Rohan Khera, Kumar Dharmarajan, Yongfei Wang, Zhenqiu Lin, Susannah M Bernheim, Yun Wang, Sharon-Lise T Normand, and Harlan M Krumholz. 2018. “Association of the Hospital Readmissions Reduction Program With Mortality During and After Hospitalization for Acute Myocardial Infarction, Heart Failure, and Pneumonia.” JAMA Netw Open, 1, 5, Pp. e182777.Abstract
Importance: The US Hospital Readmissions Reduction Program (HRRP) was associated with reduced readmissions among Medicare beneficiaries hospitalized for acute myocardial infarction (AMI), heart failure (HF), and pneumonia. It is important to assess whether there has been a signal for concomitant harm with an increase in mortality. Objective: To evaluate whether the announcement or the implementation of HRRP was associated with an increase in either in-hospital or 30-day postdischarge mortality following hospitalization for AMI, HF, or pneumonia. Design, Setting, and Participants: In this cohort study, using Medicare data, all hospitalizations for AMI, HF, and pneumonia were identified among fee-for-service Medicare beneficiaries aged 65 years and older from January 1, 2006, to December 31, 2014. These were assessed for changes in trends for risk-adjusted rates of in-hospital and 30-day postdischarge mortality after announcement and implementation of the HRRP using an interrupted time series framework. Analyses were done in November 2017 and December 2017. Exposures: Announcement of the HRRP in March 2010, and implementation of its penalties in October 2012. Main Outcomes and Measures: Monthly risk-adjusted rates of in-hospital and 30-day postdischarge mortality. Results: The sample included 1.7 million AMI, 4 million HF, and 3.5 million pneumonia hospitalizations. Between 2006 and 2014, in-hospital mortality decreased for the 3 conditions (AMI, from 10.4% to 9.7%; HF, from 4.3% to 3.5%; pneumonia, from 5.3% to 4.0%) while 30-day postdischarge mortality decreased from 7.4% to 7.0% for AMI (P for trend < .001), but increased from 7.4% to 9.2% for HF (P for trend < .001) and from 7.6% to 8.6% for pneumonia (P for trend < .001). Before the HRRP announcement, monthly postdischarge mortality was stable for AMI (slope for monthly change, 0.002%; 95% CI, -0.001% to 0.006% per month), and increased by 0.004% (95% CI, 0.000% to 0.007%) per month for HF and by 0.005% (95% CI, 0.002% to 0.008%) per month for pneumonia. There were no inflections in slope around HRRP announcement or implementation (P > .05 for all). In contrast, there were significant negative deflections in slopes for readmission rates at HRRP announcement for all conditions. Conclusions and Relevance: Among Medicare beneficiaries, there was no evidence for an increase in in-hospital or postdischarge mortality associated with HRRP announcement or implementation-a period with substantial reductions in readmissions. The improvement in readmission was therefore not associated with any increase in in-hospital or 30-day postdischarge mortality.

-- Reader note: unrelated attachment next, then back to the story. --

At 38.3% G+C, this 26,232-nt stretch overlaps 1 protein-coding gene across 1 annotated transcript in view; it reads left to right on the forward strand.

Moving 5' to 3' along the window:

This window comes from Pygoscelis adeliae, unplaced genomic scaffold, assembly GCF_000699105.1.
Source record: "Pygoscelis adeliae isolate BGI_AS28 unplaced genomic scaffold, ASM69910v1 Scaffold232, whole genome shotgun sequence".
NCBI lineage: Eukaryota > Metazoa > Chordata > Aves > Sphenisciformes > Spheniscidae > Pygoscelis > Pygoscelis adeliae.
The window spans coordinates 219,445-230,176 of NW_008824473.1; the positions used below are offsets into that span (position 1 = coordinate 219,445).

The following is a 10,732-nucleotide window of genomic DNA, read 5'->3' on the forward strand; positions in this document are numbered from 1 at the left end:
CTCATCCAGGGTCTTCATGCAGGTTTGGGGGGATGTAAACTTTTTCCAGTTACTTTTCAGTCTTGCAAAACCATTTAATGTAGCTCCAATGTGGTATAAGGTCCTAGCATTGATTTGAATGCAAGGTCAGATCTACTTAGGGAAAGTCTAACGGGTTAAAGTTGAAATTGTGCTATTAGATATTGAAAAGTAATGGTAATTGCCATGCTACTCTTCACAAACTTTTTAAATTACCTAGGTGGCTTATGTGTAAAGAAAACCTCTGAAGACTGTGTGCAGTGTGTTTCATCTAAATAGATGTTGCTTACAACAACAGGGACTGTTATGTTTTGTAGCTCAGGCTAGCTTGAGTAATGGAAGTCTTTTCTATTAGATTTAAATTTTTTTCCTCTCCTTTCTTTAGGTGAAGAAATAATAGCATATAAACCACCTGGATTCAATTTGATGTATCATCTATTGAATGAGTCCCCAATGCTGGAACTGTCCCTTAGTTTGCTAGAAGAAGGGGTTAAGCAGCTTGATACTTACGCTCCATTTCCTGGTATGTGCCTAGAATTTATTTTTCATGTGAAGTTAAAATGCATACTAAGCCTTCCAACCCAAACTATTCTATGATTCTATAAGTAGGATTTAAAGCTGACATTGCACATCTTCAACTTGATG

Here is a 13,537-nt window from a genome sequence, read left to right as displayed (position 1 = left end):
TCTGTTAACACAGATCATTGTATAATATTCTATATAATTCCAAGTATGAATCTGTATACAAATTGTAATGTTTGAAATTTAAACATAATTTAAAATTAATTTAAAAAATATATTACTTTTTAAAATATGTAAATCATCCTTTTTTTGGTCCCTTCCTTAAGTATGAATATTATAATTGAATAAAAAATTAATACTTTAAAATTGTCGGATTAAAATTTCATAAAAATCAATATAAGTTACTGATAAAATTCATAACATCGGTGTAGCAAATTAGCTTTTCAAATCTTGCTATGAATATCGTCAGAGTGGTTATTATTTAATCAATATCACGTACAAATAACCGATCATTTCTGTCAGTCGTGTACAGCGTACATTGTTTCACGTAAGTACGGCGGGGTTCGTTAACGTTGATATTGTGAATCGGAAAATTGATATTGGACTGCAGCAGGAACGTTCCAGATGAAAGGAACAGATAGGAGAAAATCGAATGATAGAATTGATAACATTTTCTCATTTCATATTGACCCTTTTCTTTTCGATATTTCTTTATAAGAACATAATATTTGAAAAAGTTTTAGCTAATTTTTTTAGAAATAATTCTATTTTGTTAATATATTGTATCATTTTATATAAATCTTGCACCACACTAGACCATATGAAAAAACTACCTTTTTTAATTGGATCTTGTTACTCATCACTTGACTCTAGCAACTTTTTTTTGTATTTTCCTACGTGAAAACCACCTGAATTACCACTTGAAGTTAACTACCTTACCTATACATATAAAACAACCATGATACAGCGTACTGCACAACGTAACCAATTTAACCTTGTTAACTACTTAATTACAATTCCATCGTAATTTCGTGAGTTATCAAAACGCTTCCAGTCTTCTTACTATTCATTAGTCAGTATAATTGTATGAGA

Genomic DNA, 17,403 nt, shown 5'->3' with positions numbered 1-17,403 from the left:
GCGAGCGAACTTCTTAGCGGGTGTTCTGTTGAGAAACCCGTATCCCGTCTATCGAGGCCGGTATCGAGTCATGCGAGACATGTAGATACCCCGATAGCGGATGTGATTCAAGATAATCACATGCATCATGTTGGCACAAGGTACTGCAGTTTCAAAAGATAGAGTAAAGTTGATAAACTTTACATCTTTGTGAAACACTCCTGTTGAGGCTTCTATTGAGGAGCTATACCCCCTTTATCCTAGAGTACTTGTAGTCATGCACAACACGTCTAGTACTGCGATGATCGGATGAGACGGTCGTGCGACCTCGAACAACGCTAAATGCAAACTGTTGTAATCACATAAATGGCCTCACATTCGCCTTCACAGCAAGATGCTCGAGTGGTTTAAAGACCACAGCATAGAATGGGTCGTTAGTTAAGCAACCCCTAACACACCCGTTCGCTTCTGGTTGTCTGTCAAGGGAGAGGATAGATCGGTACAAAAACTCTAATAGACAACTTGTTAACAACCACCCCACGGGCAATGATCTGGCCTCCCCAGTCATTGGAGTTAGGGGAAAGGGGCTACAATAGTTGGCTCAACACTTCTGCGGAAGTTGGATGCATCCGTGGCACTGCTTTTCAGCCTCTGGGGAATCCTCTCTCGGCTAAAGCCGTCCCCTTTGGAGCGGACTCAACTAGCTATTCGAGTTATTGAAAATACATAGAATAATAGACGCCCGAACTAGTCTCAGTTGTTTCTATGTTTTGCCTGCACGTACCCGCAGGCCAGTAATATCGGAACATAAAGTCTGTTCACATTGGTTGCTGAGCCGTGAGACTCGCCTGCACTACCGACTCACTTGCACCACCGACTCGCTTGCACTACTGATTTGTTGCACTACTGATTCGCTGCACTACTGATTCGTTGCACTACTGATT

Jacob V Spertus and Sharon-Lise T Normand. 2018. “Bayesian propensity scores for high-dimensional causal inference: A comparison of drug-eluting to bare-metal coronary stents.” Biom J.Abstract
High-dimensional data provide many potential confounders that may bolster the plausibility of the ignorability assumption in causal inference problems. Propensity score methods are powerful causal inference tools, which are popular in health care research and are particularly useful for high-dimensional data. Recent interest has surrounded a Bayesian treatment of propensity scores in order to flexibly model the treatment assignment mechanism and summarize posterior quantities while incorporating variance from the treatment model. We discuss methods for Bayesian propensity score analysis of binary treatments, focusing on modern methods for high-dimensional Bayesian regression and the propagation of uncertainty. We introduce a novel and simple estimator for the average treatment effect that capitalizes on conjugacy of the beta and binomial distributions. Through simulations, we show the utility of horseshoe priors and Bayesian additive regression trees paired with our new estimator, while demonstrating the importance of including variance from the treatment regression model. An application to cardiac stent data with almost 500 confounders and 9000 patients illustrates approaches and facilitates comparison with existing alternatives. As measured by a falsifiability endpoint, we improved confounder adjustment compared with past observational research of the same problem.
Nancy L Keating, Haiden A Huskamp, Deborah Schrag, John M McWilliams, Barbara J McNeil, Bruce E Landon, Michael E Chernew, and Sharon-Lise T Normand. 2018. “Diffusion of Bevacizumab Across Oncology Practices: An Observational Study.” Med Care, 56, 1, Pp. 69-77.Abstract